The Well Person in Society
Together with the semester 1 module `The Well Person in Body and Mind, this module facilitates the student to have a more complete understanding of the healthy person. This is achieved through providing the student with an understanding of health related sociology and an enhanced understanding of relevant human biology. Assessment is by coursework.
Understanding Mental Health Nursing
The aim of the module is to introduce the student to the roles, responsibilities and functions integral to mental health nursing practice. The student will learn that responses of the nurse must be adaptable to meet the changing needs of people, groups, communities and populations in order to provide person-centred care that considers preferences. It is also designed to facilitate a shared understanding of nursing practice with students in the adult field of practice. Assessment is by coursework.
Progression Point 1 (Mental Health Field)
The practice learning opportunities enable the students to develop the required knowledge and skills in practice to meet the NMC requirement for progression to the second stage of the programme. Students are required to successfully achieve all the criteria for progression point 1 in order to proceed to year 2 of the programme.
This module develops students understanding of the key components of the research process and its relationship to healthcare practice and development. Within the module students will explore the principles of person-centred nursing research. Tuition is by lectures and tutorials in which students develop practical skills in critiquing evidence. Assessment is by coursework.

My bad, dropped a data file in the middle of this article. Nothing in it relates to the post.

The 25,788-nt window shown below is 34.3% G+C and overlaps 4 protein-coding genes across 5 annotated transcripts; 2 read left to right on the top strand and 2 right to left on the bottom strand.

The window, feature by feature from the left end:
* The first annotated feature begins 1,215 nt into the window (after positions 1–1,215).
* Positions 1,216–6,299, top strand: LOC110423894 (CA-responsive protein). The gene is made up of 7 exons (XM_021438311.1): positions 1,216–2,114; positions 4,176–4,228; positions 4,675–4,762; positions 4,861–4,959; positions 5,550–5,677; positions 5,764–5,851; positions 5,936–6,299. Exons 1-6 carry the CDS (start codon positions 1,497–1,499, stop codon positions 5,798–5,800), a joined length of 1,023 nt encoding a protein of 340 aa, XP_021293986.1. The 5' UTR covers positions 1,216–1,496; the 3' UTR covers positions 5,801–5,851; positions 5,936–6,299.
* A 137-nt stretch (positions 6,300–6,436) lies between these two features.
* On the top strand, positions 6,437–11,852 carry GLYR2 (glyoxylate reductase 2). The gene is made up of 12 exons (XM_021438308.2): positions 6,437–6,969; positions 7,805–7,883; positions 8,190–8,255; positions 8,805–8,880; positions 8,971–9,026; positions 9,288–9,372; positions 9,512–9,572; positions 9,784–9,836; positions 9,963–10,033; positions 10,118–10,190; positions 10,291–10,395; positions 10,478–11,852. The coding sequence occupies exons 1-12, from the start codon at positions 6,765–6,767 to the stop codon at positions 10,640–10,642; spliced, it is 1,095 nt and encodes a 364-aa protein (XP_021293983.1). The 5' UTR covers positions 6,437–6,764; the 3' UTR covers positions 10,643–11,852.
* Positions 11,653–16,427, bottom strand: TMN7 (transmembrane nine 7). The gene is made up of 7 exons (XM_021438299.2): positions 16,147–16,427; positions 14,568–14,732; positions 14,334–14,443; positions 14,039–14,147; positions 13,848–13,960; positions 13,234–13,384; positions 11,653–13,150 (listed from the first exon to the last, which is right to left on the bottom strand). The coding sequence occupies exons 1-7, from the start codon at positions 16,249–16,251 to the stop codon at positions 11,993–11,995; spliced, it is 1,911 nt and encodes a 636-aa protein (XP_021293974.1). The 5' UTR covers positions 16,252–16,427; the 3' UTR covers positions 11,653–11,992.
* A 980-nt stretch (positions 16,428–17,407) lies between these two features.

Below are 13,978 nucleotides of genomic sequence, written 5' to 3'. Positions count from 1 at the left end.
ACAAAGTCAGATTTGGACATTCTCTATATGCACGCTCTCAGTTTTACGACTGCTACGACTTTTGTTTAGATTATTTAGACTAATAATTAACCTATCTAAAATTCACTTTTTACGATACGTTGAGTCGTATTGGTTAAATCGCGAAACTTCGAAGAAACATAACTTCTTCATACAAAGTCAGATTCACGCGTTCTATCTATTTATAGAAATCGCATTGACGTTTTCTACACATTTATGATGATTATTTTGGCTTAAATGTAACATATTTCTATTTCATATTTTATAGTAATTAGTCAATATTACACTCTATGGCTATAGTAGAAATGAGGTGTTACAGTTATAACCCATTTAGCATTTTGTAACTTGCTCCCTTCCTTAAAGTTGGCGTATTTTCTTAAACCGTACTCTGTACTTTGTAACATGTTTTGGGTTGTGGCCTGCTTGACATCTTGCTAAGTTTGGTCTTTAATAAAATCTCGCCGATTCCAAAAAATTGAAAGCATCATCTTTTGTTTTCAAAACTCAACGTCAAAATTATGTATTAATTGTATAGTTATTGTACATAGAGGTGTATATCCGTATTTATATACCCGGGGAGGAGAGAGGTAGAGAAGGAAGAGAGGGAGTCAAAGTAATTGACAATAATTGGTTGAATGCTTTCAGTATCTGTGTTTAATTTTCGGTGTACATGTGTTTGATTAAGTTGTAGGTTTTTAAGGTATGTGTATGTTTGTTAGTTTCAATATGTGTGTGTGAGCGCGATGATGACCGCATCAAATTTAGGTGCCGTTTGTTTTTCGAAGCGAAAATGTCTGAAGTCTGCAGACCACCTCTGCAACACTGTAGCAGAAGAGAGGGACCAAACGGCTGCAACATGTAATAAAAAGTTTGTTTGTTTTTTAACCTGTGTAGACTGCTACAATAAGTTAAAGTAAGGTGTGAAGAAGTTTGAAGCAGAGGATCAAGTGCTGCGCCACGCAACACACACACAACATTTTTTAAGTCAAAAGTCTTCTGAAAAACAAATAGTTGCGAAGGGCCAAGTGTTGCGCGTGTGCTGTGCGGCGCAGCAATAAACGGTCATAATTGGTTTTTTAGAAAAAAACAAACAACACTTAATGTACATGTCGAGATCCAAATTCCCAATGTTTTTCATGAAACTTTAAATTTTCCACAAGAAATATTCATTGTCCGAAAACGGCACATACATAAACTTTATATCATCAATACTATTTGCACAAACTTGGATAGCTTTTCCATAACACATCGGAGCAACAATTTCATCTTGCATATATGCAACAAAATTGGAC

Holistic Mental Health Nursing Care
This module addresses the skills required to undertake a holistic assessment of health needs informed by current best practice. The module focuses on the Integral Key themes of person-centred care, therapeutic relationship, communication, biopsychosocial assessment, risk assessment, professional judgement and assessment frameworks and facilitates the student to develop skills that are necessary to plan, deliver and evaluate safe, competent, person centred care in partnership with service users and others, paying special attention to changing health needs during different life stages. Assessment is by coursework.
Nursing the Person with Mental Health Difficulties towards Recovery
This module is designed to equip students to respond to the aspirations for mental health nursing as specified in From Values to Action (DoH, 2006) which sets out the mental health nursing perspectives, on recovery, that mental health nursing in 2012 and beyond should incorporate inot every aspect of their practice. This means working towards aims that are meaningful to service users, being positive about change and promoting social inclusion for people who use mental health services, their families and other informal supporters. Students will develop the requisite strategies to engage in person-centred and recovery-focused practice with the people who require their care. Assessment is by examination.
Mental Ill Health and the Human Experience
This module will facilitate students in developing an in-depth knowledge of common physical and mental health problems and treatments, including co-morbidity and physiological and psychological vulnerability. Students will draw on a range of evidence-based psychological, psychosocial and other complex therapeutic skills and interventions to provide person centred support and care across all ages, in a way that supports self-determination and aids recovery. They will examine how to develop needs based assessment that will form the basis of care that is planned to promote improvements in physical and mental health and wellbeing and provide direct care to meet both the essential and complex physical and mental health needs of people with mental health problems. Assessment is by examination.
Principles of Therapeutic Group Work